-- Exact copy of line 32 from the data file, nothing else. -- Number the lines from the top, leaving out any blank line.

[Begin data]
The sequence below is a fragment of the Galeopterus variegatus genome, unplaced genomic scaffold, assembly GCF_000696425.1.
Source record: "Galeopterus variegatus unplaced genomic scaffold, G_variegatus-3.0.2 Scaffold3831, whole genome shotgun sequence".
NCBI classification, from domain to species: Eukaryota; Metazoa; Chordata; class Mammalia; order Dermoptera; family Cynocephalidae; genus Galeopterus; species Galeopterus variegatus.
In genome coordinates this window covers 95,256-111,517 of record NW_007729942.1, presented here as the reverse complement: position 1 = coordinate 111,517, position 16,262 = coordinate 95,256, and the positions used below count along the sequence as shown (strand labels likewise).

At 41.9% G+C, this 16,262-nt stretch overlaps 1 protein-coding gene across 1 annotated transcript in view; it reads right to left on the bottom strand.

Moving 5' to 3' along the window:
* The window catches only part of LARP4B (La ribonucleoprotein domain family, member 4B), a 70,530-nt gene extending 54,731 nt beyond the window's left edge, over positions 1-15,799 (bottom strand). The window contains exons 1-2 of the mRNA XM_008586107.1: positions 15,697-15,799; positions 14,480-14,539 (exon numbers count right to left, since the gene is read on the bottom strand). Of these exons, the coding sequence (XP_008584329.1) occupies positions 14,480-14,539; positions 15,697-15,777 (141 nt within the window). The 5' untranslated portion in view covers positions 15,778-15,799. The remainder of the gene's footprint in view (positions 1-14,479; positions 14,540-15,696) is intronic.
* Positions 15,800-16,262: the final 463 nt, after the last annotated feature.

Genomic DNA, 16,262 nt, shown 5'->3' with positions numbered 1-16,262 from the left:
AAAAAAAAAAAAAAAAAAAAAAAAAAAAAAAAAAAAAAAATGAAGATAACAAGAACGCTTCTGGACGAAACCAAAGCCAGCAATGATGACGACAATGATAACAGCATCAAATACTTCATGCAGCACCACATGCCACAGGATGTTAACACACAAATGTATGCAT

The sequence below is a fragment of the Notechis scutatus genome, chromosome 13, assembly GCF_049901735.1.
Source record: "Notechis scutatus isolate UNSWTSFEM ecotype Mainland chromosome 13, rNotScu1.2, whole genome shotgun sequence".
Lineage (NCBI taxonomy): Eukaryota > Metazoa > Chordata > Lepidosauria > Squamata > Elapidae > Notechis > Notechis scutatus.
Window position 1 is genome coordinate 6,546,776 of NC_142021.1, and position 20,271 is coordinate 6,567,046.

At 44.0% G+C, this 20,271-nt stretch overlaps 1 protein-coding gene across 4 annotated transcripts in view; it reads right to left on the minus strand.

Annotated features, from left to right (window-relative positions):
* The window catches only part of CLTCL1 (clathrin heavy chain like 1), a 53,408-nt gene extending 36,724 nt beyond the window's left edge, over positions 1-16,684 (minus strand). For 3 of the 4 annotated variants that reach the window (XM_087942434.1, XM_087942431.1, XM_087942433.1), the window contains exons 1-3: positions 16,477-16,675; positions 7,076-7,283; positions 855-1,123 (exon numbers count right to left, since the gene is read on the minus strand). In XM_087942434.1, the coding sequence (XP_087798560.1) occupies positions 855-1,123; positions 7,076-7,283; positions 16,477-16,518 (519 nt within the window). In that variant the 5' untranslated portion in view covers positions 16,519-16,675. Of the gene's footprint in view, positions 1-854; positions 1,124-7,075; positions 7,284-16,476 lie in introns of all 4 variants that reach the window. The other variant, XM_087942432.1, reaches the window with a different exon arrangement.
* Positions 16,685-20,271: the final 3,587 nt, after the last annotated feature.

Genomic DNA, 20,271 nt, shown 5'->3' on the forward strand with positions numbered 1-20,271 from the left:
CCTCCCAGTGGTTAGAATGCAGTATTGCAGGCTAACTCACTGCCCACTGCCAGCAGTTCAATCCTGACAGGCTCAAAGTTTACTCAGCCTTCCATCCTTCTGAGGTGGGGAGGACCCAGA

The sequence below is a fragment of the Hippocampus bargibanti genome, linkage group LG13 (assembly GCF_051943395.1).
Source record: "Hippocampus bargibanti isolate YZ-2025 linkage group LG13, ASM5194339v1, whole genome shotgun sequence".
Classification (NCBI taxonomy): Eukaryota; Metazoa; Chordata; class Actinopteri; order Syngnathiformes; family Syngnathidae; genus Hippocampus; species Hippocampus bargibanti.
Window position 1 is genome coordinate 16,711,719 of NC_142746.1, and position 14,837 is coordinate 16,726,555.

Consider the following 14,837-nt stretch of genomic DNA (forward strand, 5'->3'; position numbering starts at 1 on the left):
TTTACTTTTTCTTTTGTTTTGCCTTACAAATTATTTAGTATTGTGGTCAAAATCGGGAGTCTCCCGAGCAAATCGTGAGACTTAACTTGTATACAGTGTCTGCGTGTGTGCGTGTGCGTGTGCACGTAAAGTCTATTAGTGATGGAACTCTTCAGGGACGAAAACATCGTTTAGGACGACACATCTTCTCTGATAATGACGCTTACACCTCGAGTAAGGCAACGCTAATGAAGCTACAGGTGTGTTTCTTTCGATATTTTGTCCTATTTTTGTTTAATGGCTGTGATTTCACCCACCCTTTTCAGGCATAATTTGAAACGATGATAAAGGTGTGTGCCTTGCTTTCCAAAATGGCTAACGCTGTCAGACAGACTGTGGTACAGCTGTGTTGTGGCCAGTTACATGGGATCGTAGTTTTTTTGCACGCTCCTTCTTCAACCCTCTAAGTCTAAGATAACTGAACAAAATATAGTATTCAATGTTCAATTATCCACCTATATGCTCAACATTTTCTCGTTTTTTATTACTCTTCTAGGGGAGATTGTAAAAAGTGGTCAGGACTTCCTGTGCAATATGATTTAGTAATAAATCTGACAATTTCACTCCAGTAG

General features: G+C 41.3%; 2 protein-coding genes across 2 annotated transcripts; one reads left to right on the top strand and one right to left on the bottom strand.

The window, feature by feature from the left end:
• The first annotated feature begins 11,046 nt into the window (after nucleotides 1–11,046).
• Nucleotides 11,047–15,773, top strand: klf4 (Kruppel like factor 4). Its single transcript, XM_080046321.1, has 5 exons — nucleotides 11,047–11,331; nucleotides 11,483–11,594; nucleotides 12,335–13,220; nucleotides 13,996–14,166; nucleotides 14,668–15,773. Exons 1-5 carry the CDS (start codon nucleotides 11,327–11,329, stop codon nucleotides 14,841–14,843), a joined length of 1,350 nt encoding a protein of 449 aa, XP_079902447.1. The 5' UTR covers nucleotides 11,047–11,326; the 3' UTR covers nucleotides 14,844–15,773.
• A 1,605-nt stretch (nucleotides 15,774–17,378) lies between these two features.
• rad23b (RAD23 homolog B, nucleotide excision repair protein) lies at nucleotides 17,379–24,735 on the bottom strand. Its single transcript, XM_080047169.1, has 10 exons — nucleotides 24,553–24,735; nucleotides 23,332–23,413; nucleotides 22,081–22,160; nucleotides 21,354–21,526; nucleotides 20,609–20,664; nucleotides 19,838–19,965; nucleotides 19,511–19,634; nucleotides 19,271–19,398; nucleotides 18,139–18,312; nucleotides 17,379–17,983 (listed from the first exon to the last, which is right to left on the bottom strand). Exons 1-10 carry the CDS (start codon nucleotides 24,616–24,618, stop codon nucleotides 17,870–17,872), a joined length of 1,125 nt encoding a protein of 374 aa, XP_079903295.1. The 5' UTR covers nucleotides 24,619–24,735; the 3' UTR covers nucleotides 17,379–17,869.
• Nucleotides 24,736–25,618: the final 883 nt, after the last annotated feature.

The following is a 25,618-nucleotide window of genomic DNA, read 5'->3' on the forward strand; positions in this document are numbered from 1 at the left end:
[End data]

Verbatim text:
• rad23b (RAD23 homolog B, nucleotide excision repair protein) lies at nucleotides 17,379–24,735 on the bottom strand. Its single transcript, XM_080047169.1, has 10 exons — nucleotides 24,553–24,735; nucleotides 23,332–23,413; nucleotides 22,081–22,160; nucleotides 21,354–21,526; nucleotides 20,609–20,664; nucleotides 19,838–19,965; nucleotides 19,511–19,634; nucleotides 19,271–19,398; nucleotides 18,139–18,312; nucleotides 17,379–17,983 (listed from the first exon to the last, which is right to left on the bottom strand). Exons 1-10 carry the CDS (start codon nucleotides 24,616–24,618, stop codon nucleotides 17,870–17,872), a joined length of 1,125 nt encoding a protein of 374 aa, XP_079903295.1. The 5' UTR covers nucleotides 24,619–24,735; the 3' UTR covers nucleotides 17,379–17,869.